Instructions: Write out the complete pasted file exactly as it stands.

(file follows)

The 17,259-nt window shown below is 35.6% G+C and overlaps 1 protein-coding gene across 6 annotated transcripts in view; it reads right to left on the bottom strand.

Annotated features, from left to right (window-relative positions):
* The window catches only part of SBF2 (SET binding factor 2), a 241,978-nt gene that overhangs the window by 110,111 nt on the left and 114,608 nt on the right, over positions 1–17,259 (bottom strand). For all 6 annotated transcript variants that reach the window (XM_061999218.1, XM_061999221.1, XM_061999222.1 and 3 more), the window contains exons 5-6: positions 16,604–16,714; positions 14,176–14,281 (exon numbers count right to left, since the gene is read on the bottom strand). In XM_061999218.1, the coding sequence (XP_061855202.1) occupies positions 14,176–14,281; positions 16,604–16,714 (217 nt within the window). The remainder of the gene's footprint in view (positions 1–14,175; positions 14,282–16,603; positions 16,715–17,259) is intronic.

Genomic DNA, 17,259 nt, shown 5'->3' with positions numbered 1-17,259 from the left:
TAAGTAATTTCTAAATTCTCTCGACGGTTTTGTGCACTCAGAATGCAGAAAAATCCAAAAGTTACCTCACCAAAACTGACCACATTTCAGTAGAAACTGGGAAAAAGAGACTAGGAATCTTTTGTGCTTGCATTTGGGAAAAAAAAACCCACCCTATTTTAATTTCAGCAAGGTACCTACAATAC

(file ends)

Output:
The 17,259-nt window shown below is 35.6% G+C and overlaps 1 protein-coding gene across 6 annotated transcripts in view; it reads right to left on the bottom strand.

Annotated features, from left to right (window-relative positions):
* The window catches only part of SBF2 (SET binding factor 2), a 241,978-nt gene that overhangs the window by 110,111 nt on the left and 114,608 nt on the right, over positions 1–17,259 (bottom strand). For all 6 annotated transcript variants that reach the window (XM_061999218.1, XM_061999221.1, XM_061999222.1 and 3 more), the window contains exons 5-6: positions 16,604–16,714; positions 14,176–14,281 (exon numbers count right to left, since the gene is read on the bottom strand). In XM_061999218.1, the coding sequence (XP_061855202.1) occupies positions 14,176–14,281; positions 16,604–16,714 (217 nt within the window). The remainder of the gene's footprint in view (positions 1–14,175; positions 14,282–16,603; positions 16,715–17,259) is intronic.

Genomic DNA, 17,259 nt, shown 5'->3' with positions numbered 1-17,259 from the left:
TAAGTAATTTCTAAATTCTCTCGACGGTTTTGTGCACTCAGAATGCAGAAAAATCCAAAAGTTACCTCACCAAAACTGACCACATTTCAGTAGAAACTGGGAAAAAGAGACTAGGAATCTTTTGTGCTTGCATTTGGGAAAAAAAAACCCACCCTATTTTAATTTCAGCAAGGTACCTACAATAC